From its outer skin to its structural framing system, a building is made out of many layers. Just like a human body, many of those layers – which tend to be the most crucial, functional components – remain unseen by the public, covered with aesthetic features. Among all the hidden elements, all buildings include sheathing, the outer casing that construction crews place to serve several key purposes: protect the floor, walls, roofs and ceilings, fortify the structure against internal and external forces, and cover the entire framework, giving the building a solid shape.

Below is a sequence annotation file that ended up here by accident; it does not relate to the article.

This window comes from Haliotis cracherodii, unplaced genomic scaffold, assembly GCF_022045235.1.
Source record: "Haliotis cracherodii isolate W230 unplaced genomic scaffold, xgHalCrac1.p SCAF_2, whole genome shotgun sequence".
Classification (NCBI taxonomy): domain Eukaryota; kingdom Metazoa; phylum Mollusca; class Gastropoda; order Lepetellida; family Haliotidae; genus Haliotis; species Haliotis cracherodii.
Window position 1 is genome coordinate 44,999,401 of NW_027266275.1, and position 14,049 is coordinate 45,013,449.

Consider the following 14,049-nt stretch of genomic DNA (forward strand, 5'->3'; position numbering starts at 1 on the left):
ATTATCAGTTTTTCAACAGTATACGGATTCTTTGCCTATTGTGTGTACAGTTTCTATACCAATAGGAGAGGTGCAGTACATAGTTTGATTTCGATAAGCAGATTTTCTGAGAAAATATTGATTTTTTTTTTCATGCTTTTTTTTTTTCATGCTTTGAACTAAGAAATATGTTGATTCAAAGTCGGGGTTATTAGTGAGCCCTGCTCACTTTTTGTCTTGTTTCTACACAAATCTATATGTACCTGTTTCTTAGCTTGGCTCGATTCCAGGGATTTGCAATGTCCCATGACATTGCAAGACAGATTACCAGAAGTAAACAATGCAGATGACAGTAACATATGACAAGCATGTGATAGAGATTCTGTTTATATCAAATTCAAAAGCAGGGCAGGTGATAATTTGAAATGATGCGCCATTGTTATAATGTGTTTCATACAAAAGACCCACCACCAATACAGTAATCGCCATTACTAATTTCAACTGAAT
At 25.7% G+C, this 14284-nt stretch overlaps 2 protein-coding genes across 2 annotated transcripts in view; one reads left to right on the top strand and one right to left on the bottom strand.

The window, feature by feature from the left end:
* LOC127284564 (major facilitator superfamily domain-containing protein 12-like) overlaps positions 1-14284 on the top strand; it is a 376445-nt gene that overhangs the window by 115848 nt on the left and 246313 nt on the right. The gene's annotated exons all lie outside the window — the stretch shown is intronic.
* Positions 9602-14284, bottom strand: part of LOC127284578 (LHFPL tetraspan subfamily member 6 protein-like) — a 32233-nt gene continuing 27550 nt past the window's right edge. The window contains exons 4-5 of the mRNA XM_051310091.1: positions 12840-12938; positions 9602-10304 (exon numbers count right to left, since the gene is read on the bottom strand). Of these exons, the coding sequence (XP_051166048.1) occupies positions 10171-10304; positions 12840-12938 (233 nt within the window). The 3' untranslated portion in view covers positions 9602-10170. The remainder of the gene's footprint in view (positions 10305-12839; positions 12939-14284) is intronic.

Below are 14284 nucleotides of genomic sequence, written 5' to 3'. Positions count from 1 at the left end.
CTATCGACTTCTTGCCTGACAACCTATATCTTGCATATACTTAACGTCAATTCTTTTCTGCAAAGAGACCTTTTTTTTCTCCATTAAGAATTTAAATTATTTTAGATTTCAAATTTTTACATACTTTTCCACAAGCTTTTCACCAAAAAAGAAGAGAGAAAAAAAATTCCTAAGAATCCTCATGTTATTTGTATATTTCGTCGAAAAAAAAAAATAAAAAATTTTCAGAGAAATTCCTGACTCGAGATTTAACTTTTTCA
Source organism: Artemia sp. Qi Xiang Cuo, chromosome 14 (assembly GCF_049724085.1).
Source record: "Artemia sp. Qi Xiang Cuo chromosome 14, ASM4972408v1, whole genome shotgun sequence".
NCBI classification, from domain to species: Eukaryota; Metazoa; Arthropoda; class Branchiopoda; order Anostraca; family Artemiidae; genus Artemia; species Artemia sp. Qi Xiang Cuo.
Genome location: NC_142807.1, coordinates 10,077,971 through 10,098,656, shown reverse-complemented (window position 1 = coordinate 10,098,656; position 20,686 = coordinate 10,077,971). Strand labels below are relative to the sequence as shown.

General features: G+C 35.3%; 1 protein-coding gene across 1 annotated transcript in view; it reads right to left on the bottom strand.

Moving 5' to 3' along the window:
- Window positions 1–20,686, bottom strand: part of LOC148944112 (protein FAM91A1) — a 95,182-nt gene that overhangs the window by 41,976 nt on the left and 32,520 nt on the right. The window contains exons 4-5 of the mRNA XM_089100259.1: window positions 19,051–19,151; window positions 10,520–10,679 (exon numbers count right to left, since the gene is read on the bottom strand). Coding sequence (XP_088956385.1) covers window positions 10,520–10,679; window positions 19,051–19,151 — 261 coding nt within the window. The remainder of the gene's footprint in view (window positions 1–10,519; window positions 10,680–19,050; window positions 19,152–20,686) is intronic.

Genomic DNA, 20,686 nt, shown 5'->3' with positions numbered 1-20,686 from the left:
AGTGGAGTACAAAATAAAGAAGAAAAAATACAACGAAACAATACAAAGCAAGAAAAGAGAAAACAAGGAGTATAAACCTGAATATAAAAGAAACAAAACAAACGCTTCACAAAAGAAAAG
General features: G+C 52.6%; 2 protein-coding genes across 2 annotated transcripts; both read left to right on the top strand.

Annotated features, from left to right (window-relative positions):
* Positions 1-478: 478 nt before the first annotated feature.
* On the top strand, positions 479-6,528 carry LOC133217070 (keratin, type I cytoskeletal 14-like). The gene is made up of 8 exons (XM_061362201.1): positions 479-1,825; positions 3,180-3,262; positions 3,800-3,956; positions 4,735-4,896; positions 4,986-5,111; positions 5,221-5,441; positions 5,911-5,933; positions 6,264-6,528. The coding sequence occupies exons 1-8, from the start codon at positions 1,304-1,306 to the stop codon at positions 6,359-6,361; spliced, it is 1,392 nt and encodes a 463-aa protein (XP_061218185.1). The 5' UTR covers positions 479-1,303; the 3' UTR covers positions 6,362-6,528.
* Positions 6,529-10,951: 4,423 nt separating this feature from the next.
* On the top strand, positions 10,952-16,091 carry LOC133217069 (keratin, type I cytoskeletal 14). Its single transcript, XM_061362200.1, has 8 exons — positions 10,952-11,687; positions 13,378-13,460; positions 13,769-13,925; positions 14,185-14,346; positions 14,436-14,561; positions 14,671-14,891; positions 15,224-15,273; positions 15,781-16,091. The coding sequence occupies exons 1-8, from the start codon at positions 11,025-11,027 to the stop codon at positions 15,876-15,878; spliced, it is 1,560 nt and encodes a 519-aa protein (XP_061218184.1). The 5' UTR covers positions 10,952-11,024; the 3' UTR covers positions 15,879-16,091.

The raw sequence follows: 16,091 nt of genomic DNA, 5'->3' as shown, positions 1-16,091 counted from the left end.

Wood is the most common material for sheathing, with Oriented strand board (OSB) panels usually being the top choice. Why? Made by compressing and gluing cross-oriented strands of wood together with heat-cured adhesives, OSB boards are lightweight, flexible, strong, versatile and fully recyclable. They also stand out by resisting deflection, warping and distortion, apart from offering some thermal and acoustic insulation. However, besides their good performance and mechanical properties, OSB is especially known for being cheaper than other alternatives, drastically saving both costs and time. In fact, this structural panel can be $3 to $5 less expensive than plywood, which explains why it is often considered its low-cost substitute.